Public education needs allies. I suggest that rather than farm the job out, we start with ourselves, and make ourselves into the allies that public education needs, because the folks in DC sure as hell aren't going to do it.


  1. While it’s devastating to realize that neither corporate party has public education in our best interest and frustrating that so many Democrats who say they care about public education are in denial (especially the two most powerful teachers unions) we must stop lamenting and realize that there are progressives out there running for candidacy in offices of all levels. In particular; the Green Party, with values that no one can say doesn’t apply to each of them. Public education is in deep trouble and the Democrats who have turned their backs on it are hammering the nail in the coffin.
    Jill Stein of the Green Party is running as the Presidential candidate for 2016. It will be worth your time to learn more about her and reasons for running. The Green Party is flourishing in Europe and more and more US states are recognizing that we can no longer rely on either dominant party to have our best interests at heart and are electing these progressives into office from local to state levels. One note of caution: teachers backing any self-proclaimed “progressive” political candidate who suddenly runs for the highest office under the banner of one of the two dominant political parties is a fraud. It would behoove us to take heed.

    1. Sorry, studying his history, I don't believe Bernie's a fraud. I am getting near the point of voting for a party that has no chance of winning but shares my values, but at the moment for President I'm voting for a progressive candidate that does a chance. I've always had a favorable opinion of the Green Party, but seeing one of their supporters using vague references maligning Bernie, I have to wonder.

  2. I, too, would vote for Bernie if I believed he really stood for what he said he did, afterall, he claimed he was a progressive. It's well known that his chances of actually winning the Democratic nomination are slim and that he openly stated he will support Clinton-that’s not a progressive. The truth is he's not running with a party that stands for principles he says he values. He would be under the thumb of the Democrats-he would have to tow the party line. But I would also say that public education is not the only issue at hand. We must also consider his positions on all of the other issues. This article pointed out that neither party will protect public education and I agree. My message of caution was that we should be more awake this presidential candidacy and not forget how the system works. I never mentioned Bernie in my comment. But I suspect you understand what I mean.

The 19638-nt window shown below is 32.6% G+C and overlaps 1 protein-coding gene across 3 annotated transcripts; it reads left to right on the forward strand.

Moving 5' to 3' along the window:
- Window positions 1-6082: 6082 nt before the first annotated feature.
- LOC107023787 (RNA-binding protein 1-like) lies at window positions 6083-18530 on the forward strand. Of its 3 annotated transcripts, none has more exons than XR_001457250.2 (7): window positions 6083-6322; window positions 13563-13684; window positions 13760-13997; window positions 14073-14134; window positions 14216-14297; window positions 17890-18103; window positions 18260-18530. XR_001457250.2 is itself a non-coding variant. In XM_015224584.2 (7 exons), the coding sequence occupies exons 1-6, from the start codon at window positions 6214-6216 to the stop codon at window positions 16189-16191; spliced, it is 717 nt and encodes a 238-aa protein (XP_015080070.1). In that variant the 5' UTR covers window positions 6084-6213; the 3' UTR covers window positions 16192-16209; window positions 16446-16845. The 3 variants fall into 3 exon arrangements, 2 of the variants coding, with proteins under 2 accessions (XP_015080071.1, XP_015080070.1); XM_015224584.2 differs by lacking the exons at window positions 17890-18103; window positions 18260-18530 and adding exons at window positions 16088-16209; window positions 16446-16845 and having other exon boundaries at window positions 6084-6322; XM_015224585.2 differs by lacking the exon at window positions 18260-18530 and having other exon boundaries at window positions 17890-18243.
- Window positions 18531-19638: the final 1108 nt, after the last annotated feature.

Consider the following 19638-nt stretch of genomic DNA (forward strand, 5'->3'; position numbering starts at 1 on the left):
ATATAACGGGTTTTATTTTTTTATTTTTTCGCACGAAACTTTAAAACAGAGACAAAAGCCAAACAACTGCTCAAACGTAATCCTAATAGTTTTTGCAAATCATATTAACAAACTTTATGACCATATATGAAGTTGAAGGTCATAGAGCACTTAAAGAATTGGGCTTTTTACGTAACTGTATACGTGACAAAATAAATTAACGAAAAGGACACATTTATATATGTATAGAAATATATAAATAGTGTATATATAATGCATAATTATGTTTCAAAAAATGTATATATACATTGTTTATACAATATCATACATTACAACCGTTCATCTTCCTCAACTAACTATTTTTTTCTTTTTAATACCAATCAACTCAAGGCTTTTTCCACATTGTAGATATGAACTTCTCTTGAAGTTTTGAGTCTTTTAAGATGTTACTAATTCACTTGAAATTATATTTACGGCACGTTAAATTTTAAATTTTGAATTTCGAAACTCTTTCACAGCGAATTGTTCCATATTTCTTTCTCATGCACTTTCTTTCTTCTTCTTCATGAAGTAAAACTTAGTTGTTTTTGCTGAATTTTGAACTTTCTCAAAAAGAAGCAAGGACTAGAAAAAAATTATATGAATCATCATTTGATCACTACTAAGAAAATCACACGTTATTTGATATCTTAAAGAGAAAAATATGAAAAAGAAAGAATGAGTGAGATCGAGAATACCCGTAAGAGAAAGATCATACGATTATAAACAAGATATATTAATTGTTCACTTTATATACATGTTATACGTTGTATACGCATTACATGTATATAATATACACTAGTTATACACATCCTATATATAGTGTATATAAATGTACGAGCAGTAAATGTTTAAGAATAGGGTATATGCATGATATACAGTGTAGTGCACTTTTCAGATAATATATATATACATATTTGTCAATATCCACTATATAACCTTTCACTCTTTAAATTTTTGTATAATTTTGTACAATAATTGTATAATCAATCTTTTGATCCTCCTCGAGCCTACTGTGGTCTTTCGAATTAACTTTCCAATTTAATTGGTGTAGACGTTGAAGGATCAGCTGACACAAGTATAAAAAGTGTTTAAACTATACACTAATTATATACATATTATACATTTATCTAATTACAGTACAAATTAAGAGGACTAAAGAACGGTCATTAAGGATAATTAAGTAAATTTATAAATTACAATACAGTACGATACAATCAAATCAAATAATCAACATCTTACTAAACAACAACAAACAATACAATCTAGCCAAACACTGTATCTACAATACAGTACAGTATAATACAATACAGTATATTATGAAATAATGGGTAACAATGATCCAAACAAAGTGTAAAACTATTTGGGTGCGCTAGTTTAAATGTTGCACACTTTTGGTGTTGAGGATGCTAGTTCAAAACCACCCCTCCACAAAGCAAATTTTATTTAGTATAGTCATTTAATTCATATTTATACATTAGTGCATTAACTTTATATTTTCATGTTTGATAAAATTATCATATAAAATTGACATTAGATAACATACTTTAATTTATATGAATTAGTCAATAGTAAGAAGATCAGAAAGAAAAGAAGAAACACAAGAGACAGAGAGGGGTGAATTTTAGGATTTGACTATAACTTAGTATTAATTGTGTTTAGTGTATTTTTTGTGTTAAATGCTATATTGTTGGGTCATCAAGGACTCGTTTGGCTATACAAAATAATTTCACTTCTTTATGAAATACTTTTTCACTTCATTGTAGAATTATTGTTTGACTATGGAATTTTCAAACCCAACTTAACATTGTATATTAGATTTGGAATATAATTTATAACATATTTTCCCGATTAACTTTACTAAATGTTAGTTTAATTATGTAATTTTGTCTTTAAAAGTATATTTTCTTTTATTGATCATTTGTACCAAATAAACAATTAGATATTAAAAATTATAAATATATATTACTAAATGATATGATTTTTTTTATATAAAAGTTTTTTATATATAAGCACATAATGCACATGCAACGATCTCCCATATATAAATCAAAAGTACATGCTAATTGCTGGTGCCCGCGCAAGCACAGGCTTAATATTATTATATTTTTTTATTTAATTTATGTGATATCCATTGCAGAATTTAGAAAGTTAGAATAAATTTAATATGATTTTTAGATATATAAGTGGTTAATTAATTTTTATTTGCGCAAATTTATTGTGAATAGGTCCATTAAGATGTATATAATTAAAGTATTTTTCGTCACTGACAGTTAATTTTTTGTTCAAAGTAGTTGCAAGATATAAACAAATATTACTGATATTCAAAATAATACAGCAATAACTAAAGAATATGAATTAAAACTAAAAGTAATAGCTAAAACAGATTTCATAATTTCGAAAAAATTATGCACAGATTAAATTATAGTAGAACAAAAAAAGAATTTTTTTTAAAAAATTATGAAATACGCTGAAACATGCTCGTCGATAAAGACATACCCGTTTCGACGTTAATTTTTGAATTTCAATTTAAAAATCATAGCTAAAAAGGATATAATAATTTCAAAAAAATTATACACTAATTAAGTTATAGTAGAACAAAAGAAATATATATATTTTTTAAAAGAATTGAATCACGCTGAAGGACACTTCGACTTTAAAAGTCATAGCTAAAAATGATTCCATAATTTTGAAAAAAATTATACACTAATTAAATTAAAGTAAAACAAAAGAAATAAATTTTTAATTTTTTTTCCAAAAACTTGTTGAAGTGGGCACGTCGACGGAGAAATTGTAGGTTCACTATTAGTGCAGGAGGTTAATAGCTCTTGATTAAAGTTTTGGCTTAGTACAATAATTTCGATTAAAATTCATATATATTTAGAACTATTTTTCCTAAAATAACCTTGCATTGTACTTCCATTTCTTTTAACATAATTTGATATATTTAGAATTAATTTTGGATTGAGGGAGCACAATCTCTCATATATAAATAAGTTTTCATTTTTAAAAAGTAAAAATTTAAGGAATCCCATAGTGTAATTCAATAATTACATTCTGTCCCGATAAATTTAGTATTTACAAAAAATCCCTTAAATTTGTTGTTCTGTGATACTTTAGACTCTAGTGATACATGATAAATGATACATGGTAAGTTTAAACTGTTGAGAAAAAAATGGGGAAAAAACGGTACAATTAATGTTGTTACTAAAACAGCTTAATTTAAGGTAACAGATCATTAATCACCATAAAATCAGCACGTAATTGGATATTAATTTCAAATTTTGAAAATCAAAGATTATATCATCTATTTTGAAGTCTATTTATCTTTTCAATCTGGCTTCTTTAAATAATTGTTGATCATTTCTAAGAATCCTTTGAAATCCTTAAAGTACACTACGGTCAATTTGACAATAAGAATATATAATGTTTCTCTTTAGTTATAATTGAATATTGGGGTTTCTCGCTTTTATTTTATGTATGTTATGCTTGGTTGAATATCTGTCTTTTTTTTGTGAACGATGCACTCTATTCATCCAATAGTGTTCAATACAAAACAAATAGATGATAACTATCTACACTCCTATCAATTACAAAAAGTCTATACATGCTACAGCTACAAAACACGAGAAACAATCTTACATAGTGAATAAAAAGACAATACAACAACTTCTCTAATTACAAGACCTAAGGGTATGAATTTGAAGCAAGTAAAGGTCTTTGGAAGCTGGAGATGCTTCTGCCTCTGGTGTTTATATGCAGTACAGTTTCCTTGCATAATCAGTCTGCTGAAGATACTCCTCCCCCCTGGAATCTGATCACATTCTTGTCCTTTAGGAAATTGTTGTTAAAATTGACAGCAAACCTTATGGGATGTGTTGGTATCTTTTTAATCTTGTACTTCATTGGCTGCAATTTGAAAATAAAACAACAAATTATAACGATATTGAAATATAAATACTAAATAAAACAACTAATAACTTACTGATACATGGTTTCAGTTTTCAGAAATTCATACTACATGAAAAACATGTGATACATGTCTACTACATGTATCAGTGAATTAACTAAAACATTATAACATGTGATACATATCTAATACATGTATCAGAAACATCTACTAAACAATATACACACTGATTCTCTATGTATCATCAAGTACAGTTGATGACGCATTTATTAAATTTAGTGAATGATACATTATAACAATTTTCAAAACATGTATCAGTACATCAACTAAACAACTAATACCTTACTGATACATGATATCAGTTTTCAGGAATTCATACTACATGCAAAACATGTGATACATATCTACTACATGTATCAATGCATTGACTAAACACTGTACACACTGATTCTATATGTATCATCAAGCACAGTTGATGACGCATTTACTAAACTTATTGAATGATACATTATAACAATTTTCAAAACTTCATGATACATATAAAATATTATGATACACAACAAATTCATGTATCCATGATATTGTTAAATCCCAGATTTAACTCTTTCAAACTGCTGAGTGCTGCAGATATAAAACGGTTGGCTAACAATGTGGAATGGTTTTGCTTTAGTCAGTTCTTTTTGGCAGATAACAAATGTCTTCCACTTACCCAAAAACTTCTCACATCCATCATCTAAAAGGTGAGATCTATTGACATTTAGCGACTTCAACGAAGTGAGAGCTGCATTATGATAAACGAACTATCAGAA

1. He "claimed" he was a progressive? Ha! He's been a progressive his whole life. Give it up. Making sneaky innuendos like you do is the opposite of Bernie.

  3. Just one last post-
    Not meaning to ruffle any feathers, although it turned out to be a good thing, I’m actually quite surprised by the reactionary responses to my comment further up the thread given what I had assumed would be the type of audience that welcomes critical thought and dissenting views. I realize I may have hurt some feelings with my direct conclusion but invite you to explore why my stance (any many others, too) is so by reading articles written by some very intelligent social critics: and